Uncle Tom's Cabin
"I was brought up in luxury; the first I remember is, playing about, when I was a child, in splendid parlors, – when I was kept dressed up like a doll, and company and visitors used to praise me. There was a garden opening from the saloon windows; and there I used to play hide-and-go-seek, under the orange-trees, with my brothers and sisters. I went to a convent, and there I learned music, French and embroidery, and what not; and when I was fourteen, I came out to my father's funeral. He died very suddenly, and when the property came to be settled, they found that there was scarcely enough to cover the debts; and when the creditors took an inventory of the property, I was set down in it. My mother was a slave woman, and my father had always meant to set me free; but he had not done it, and so I was set down in the list." (34.46)
"I feel somewhat at a loss, as to my future course. True, as you have said to me, I might mingle in the circles of the whites, in this country, my shade of color is so slight, and that of my wife and family scarce perceptible. Well, perhaps, on sufferance, I might. But, to tell you the truth, I have no wish to.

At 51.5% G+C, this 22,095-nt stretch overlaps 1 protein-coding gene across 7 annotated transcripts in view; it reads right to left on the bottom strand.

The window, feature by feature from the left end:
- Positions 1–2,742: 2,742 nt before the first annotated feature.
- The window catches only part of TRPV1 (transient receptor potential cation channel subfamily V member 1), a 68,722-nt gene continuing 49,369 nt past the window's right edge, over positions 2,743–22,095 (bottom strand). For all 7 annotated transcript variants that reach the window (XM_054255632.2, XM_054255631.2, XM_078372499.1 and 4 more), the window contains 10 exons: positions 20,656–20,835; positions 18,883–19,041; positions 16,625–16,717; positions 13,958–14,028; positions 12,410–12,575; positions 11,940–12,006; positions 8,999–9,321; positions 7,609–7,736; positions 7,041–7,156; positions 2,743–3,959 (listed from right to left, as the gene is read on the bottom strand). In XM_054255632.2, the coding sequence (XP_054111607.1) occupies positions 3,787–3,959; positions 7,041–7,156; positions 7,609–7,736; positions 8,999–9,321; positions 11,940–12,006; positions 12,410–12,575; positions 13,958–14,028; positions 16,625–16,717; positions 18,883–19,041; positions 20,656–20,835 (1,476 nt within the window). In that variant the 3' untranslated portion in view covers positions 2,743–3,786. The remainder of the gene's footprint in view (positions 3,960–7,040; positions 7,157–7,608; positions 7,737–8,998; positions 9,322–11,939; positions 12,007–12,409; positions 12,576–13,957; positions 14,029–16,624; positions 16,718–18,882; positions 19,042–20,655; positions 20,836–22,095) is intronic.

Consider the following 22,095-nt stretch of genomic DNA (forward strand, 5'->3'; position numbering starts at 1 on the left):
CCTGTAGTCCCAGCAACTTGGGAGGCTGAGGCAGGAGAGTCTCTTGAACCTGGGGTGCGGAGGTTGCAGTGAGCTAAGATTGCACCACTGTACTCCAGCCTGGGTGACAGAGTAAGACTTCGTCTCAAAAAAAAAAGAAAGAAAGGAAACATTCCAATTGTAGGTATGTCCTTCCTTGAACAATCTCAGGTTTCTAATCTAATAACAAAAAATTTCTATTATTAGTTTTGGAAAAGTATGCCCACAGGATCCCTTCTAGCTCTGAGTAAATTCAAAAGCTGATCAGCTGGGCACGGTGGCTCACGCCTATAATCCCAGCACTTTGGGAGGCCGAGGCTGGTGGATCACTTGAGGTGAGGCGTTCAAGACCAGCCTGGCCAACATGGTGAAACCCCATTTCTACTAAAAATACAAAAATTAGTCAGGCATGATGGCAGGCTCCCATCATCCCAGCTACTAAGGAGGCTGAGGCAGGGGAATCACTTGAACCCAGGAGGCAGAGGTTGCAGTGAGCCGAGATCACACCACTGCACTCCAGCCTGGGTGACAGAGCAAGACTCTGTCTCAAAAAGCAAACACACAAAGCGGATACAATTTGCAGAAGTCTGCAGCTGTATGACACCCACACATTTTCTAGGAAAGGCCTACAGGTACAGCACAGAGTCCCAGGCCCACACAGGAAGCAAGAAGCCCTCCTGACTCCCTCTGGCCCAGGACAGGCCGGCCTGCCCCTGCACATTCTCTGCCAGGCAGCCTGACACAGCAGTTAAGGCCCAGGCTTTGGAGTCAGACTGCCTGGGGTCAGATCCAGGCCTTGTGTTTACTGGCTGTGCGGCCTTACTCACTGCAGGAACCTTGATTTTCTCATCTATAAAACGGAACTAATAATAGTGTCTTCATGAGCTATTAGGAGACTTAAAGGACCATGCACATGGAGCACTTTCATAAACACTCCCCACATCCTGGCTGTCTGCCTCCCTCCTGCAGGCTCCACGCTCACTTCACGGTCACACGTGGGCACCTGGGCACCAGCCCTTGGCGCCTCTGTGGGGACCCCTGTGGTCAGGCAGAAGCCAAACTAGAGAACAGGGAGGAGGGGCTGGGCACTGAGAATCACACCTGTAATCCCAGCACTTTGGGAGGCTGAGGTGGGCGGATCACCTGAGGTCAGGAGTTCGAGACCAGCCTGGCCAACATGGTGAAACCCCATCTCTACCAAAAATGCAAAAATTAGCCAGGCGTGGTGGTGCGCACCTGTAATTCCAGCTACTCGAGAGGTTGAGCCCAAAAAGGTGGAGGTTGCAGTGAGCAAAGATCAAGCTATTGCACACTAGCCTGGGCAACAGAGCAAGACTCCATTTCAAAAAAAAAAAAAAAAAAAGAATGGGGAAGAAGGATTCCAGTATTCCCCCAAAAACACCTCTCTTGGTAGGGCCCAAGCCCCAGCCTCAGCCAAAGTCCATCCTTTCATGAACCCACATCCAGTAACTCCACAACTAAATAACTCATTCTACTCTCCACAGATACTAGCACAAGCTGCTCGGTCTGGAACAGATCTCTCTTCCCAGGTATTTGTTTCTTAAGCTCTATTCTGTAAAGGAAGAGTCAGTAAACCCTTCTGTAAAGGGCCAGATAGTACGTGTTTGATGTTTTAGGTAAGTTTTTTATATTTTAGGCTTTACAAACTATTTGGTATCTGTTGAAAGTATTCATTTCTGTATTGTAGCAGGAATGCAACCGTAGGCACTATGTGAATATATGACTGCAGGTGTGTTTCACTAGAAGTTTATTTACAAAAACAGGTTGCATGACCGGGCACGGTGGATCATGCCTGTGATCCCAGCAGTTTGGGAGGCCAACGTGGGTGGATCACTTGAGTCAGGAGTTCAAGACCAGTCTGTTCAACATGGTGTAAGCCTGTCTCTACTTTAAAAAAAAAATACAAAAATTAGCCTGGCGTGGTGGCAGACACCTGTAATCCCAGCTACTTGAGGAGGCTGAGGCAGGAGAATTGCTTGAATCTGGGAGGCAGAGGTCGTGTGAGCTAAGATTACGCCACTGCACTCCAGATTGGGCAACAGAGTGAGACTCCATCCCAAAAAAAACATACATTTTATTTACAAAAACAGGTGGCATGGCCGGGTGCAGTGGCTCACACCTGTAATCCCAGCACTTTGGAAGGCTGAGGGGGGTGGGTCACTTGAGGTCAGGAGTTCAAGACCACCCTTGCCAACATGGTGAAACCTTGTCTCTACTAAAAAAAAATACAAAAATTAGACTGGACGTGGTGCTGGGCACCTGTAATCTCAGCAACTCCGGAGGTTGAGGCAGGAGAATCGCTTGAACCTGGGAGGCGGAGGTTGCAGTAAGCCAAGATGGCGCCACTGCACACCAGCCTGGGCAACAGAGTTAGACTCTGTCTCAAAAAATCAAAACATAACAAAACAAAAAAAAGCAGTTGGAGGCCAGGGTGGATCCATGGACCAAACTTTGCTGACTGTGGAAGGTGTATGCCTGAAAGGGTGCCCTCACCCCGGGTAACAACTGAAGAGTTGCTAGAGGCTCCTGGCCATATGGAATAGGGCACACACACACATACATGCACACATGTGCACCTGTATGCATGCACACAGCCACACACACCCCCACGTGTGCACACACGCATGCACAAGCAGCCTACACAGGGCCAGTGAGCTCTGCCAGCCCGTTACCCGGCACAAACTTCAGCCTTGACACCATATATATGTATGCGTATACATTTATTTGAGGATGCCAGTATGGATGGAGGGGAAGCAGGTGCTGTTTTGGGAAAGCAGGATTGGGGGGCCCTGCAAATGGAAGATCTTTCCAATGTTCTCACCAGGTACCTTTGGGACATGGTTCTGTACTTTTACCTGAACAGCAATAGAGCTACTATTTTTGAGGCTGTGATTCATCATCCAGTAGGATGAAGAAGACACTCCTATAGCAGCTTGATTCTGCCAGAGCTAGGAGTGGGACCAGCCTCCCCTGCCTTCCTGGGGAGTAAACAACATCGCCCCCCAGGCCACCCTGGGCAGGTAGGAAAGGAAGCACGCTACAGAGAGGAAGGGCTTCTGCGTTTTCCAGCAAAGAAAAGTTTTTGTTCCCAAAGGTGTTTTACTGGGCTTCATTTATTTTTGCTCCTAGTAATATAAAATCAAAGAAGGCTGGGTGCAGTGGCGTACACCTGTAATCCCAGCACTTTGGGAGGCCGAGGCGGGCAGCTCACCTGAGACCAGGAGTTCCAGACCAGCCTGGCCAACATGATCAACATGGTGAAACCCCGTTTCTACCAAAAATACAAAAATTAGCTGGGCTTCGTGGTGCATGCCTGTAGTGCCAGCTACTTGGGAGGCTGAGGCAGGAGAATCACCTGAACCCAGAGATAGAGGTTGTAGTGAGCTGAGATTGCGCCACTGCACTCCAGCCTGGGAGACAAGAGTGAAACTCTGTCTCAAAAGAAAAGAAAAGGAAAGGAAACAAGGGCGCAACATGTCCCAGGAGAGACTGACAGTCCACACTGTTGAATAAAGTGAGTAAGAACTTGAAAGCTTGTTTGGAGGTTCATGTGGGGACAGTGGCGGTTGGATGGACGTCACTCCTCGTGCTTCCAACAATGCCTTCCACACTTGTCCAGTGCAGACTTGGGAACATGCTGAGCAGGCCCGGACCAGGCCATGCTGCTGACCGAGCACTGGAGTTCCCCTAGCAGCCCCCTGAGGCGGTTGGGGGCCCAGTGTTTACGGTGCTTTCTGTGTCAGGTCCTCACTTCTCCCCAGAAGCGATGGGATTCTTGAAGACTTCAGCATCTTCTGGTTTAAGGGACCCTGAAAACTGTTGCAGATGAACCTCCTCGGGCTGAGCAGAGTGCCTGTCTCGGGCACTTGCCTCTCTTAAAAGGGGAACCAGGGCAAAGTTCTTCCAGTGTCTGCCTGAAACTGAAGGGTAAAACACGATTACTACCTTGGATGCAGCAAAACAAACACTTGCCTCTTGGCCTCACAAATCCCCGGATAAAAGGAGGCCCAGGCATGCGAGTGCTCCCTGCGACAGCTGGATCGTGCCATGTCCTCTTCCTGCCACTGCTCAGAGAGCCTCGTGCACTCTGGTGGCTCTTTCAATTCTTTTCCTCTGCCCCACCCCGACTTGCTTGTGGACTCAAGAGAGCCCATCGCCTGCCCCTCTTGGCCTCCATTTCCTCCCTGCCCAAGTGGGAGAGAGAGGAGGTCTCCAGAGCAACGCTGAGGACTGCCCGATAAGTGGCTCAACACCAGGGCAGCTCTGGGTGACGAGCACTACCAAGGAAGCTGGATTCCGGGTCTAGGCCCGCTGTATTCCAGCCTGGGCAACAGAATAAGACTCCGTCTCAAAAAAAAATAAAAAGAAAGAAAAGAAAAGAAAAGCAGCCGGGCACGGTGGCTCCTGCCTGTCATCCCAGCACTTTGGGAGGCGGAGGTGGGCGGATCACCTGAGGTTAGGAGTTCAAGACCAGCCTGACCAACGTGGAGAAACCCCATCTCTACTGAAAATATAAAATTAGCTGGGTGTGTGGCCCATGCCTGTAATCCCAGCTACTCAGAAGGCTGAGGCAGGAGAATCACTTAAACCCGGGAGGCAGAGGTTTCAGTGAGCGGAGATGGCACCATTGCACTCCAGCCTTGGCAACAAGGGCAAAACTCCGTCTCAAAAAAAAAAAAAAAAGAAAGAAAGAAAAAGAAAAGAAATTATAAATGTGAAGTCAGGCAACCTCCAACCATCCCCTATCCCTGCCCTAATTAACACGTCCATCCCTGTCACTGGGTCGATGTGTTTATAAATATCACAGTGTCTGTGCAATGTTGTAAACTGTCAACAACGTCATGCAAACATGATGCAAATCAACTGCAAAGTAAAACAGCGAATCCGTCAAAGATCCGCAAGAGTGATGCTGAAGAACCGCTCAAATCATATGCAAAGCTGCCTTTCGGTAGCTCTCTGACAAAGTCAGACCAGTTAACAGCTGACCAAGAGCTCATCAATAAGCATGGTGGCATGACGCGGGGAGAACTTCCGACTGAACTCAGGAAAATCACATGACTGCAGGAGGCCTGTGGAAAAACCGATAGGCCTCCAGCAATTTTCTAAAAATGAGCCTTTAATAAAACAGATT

"My sympathies are not for my father's race, but for my mother's. To him I was no more than a fine dog or horse: to my poor heart-broken mother I was a child; and, though I never saw her, after the cruel sale that separated us, till she died, yet I know she always loved me dearly. I know it by my own heart. When I think of all she suffered, of my own early sufferings, of the distresses and struggles of my heroic wife, of my sister, sold in the New Orleans slave-market, – though I hope to have no unchristian sentiments, yet I may be excused for saying, I have no wish to pass for an American, or to identify myself with them.
"It is with the oppressed, enslaved African race that I cast in my lot; and, if I wished anything, I would wish myself two shades darker, rather than one lighter." (43.33)